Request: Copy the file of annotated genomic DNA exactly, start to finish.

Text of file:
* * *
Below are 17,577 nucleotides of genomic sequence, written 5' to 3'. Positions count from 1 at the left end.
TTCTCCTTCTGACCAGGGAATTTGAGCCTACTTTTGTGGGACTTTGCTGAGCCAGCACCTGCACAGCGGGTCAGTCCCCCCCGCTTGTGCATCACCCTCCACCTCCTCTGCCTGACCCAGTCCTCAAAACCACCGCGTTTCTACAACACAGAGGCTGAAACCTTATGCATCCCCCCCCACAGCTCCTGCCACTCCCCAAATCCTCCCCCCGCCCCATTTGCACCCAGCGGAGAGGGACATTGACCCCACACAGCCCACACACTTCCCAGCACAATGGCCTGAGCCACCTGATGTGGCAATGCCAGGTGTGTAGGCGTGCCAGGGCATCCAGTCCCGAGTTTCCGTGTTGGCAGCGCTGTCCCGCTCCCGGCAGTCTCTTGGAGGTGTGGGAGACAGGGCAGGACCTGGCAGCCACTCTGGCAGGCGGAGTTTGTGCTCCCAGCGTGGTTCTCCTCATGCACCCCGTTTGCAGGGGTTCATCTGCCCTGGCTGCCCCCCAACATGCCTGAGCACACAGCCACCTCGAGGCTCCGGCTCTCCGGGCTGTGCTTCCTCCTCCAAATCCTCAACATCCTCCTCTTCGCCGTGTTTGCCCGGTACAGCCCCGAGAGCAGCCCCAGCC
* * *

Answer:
Below are 17,577 nucleotides of genomic sequence, written 5' to 3'. Positions count from 1 at the left end.
TTCTCCTTCTGACCAGGGAATTTGAGCCTACTTTTGTGGGACTTTGCTGAGCCAGCACCTGCACAGCGGGTCAGTCCCCCCCGCTTGTGCATCACCCTCCACCTCCTCTGCCTGACCCAGTCCTCAAAACCACCGCGTTTCTACAACACAGAGGCTGAAACCTTATGCATCCCCCCCCACAGCTCCTGCCACTCCCCAAATCCTCCCCCCGCCCCATTTGCACCCAGCGGAGAGGGACATTGACCCCACACAGCCCACACACTTCCCAGCACAATGGCCTGAGCCACCTGATGTGGCAATGCCAGGTGTGTAGGCGTGCCAGGGCATCCAGTCCCGAGTTTCCGTGTTGGCAGCGCTGTCCCGCTCCCGGCAGTCTCTTGGAGGTGTGGGAGACAGGGCAGGACCTGGCAGCCACTCTGGCAGGCGGAGTTTGTGCTCCCAGCGTGGTTCTCCTCATGCACCCCGTTTGCAGGGGTTCATCTGCCCTGGCTGCCCCCCAACATGCCTGAGCACACAGCCACCTCGAGGCTCCGGCTCTCCGGGCTGTGCTTCCTCCTCCAAATCCTCAACATCCTCCTCTTCGCCGTGTTTGCCCGGTACAGCCCCGAGAGCAGCCCCAGCC